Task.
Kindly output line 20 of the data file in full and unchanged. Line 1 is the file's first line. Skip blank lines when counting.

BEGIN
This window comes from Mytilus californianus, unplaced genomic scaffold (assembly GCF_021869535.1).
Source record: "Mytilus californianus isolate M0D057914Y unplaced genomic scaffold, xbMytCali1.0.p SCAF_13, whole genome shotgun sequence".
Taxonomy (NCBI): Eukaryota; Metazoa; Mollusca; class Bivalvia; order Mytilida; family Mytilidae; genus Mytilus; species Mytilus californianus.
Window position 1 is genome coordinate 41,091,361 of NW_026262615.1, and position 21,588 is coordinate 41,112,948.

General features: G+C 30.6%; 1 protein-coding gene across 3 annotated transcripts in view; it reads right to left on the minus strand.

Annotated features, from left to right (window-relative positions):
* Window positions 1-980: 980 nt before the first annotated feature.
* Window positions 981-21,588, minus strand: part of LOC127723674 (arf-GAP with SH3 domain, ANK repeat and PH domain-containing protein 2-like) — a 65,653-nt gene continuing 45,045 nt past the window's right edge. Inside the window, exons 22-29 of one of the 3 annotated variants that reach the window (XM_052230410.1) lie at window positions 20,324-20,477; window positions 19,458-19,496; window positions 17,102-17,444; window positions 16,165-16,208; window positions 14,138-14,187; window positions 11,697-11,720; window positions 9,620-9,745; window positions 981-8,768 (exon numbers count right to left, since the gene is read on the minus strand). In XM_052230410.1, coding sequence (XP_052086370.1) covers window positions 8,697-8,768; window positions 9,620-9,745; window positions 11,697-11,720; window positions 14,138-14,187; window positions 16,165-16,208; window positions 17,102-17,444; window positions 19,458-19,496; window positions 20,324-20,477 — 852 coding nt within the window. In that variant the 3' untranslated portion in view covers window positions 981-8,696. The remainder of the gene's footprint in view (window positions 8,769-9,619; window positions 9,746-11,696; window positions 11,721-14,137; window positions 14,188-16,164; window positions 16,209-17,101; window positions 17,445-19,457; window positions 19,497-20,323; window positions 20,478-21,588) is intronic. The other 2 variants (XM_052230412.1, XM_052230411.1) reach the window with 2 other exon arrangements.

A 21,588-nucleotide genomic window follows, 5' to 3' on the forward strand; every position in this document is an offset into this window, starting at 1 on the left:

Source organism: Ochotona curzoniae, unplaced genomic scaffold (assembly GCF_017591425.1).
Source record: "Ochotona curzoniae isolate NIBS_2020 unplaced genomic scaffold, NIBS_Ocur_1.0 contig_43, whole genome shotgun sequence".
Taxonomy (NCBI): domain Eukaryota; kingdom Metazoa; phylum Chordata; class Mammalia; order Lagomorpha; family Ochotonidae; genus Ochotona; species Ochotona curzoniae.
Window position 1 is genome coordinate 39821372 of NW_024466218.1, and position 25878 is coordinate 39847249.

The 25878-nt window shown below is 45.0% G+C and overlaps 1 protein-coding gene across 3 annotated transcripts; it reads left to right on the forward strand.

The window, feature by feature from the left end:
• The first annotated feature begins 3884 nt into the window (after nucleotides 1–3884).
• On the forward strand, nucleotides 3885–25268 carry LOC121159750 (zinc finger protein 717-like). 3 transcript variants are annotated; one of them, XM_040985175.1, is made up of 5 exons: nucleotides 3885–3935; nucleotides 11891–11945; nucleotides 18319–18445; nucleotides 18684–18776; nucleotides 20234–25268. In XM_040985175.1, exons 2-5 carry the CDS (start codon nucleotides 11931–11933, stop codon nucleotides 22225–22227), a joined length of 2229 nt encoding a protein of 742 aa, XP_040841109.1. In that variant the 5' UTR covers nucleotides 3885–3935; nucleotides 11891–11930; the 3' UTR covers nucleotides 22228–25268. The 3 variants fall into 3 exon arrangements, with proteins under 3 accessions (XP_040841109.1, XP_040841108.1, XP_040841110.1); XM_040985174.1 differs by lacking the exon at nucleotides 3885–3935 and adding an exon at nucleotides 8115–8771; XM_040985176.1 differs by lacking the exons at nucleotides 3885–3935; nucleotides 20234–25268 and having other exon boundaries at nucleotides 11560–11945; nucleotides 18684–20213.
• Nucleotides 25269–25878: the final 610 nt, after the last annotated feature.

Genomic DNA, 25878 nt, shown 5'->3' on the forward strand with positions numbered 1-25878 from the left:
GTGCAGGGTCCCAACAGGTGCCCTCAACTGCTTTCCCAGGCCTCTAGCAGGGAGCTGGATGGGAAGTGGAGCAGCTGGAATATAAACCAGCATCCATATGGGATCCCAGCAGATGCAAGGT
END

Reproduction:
GTGCAGGGTCCCAACAGGTGCCCTCAACTGCTTTCCCAGGCCTCTAGCAGGGAGCTGGATGGGAAGTGGAGCAGCTGGAATATAAACCAGCATCCATATGGGATCCCAGCAGATGCAAGGT